When you hear the term ‘Marketing automation,’ your mind instantly imagines mass emails that track opens and clicks. But marketing automation can do so much more, such as integrate email with your customer management platform to create relevant campaigns. For ecommerce merchants, one of the most important features is the ability to sync a visitor’s on-site behaviour (such as the products they’ve viewed) to their profile in your CRM system.

It allows merchants to create segments based off customer behaviours like their purchase history, recently viewed items, and even their geolocation. By combining a shoppers’ on-site behaviour with clean, reliable data, it can dramatically improve conversions and easily justify the cost of an automated tool.

At WunderTalent, we understand the benefits of a marketing automation program, which is why we’re going to discuss our top tips on how to accelerate one of your own.

  1. Only use clean data

Maintain your customer database, ensuring the 4 C’s: current, correct, consistent and complete. If you’re not sure, tracking your data quality by monitoring bounce rates, unsubscribe rates, and engagement will give you a good idea of the quality.

Ensure consistent geographic names, and that your products are properly categorised, which is key for segmentation. If you have incomplete or missing data, use dynamic forms for the customer to supply the missing information on his next form submission.

  1. Welcome emails are essential

Your first impression counts. So as soon as someone buys from your company or signs up for the newsletter, send them a welcome email asap. The email can be used to offer discount codes or special promotions. You can then test those codes and promotions to see how well they’ve done and use the data to frame the segment of a new prospect.

You can play around with various formats and designs too. Ensure your welcome email communicates your brand personality, provides helpful product tips, and informs your potential customers about the frequency of your newsletter.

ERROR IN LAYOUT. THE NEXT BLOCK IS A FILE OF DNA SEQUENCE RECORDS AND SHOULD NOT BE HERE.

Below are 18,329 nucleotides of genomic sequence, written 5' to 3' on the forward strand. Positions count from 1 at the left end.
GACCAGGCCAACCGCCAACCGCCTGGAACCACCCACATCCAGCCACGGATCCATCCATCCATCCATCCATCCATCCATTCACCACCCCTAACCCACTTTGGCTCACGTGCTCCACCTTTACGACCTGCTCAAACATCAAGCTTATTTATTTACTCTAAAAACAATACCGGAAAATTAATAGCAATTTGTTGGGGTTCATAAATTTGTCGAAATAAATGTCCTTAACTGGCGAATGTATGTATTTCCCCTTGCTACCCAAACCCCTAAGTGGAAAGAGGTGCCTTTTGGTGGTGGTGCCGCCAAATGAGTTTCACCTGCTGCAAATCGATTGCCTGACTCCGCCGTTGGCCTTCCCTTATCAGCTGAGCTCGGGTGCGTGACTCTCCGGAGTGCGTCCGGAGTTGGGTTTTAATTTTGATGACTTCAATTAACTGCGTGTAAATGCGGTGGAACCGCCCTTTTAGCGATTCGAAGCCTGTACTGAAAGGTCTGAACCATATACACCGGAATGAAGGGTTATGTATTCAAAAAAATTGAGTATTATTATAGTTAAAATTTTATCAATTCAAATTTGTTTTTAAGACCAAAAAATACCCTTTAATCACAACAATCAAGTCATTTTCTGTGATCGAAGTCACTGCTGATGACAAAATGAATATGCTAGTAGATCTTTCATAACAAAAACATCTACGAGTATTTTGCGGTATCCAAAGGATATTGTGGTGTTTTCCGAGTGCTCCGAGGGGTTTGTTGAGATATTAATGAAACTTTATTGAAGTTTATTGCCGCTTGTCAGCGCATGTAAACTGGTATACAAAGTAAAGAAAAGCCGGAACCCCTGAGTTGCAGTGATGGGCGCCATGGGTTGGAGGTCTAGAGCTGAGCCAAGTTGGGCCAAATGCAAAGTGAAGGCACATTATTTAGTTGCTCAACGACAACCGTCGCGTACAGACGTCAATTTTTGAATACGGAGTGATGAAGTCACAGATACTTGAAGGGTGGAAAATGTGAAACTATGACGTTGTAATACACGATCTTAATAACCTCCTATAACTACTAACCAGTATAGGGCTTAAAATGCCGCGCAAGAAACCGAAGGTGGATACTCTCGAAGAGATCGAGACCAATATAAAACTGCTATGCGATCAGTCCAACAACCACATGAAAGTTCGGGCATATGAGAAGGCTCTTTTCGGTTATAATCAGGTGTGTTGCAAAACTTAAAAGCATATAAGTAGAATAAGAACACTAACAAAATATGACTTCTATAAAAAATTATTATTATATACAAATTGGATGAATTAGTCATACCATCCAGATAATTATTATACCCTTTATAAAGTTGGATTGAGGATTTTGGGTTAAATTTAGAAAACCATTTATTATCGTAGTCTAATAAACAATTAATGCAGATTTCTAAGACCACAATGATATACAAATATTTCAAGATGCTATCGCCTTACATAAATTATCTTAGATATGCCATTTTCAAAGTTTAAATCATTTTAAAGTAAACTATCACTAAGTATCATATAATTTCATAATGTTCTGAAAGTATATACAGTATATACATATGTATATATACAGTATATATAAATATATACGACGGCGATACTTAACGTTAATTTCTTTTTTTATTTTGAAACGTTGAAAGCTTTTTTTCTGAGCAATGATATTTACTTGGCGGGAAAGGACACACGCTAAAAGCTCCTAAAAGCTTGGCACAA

1. Offer complementary items

Using the historical basket analysis, you can showcase similar items to your customers. This is the same for complementary items, which can be assessed by identifying your potential customer’s paths before purchase. Including recently viewed items doesn’t always yield results, as there’s usually a reason a customer didn’t purchase it.

  1. Fine-tune segmentation

Personalisation is important. Connecting your brand and your potential customer is likely to yield better results. Emails segmentation needs to be based on a) Spending habits, b) products viewed or purchased, and c) overall interaction with your brand, such as site visits and emails opened. Third-party data can be useful, which includes demographic info such as age, gender, household income, geography, and marital status.

  1. Reward loyalty

Repeat customers are a driving force in terms of profits, with the added benefit of being great brand ambassadors. Treat them as such. Offer them special deals and even exclusive products to make them happy and keep them coming back. You can quantify repeat customers by their lifetime value, however using predictive modelling lets you anticipate potential high-value customers based on the historical behaviour of others. Target those valued prospects and explain the rewards your offer in return for their loyalty.

  1. Target visitors who abandon shopping carts

Research suggest sending an email to customer who abandon their carts immediately is the best course of action. However, you can test the best timing for your Ecommerce site and identify an optimal time. You then need to understand why the cart was abandoned, which can be discovered through a quick survey.  Sending an email to ask why is one option, perhaps with a single multiple-choice question. Depending on their answer, you could still commit them to a sale by offering a solution, such as a discount or free shipping. The slightly decreased profit margin will be worthwhile if it produces a loyal customer.

  1. Send post-purchase emails

A coupon, a request for product reviews, or even money off next orders are some examples of what you can include in a post-purchase email. Whatever your method, after someone receives a product, it’s usually a good time to request feedback, upsell complementary items, or simply engage with the customer.  Just try to keep the call-to-action down to one thing at a time…

  1. Re-engage visitors

Convincing visitors to return to the site is the hardest part of any marketer’s job. Strategies can include offering a discount, asking why they left, or just fixing whatever the problem was. Expressing how you miss them in an email can also work. The only way to know what works is to test it. Segmenting recipients can yield better results too.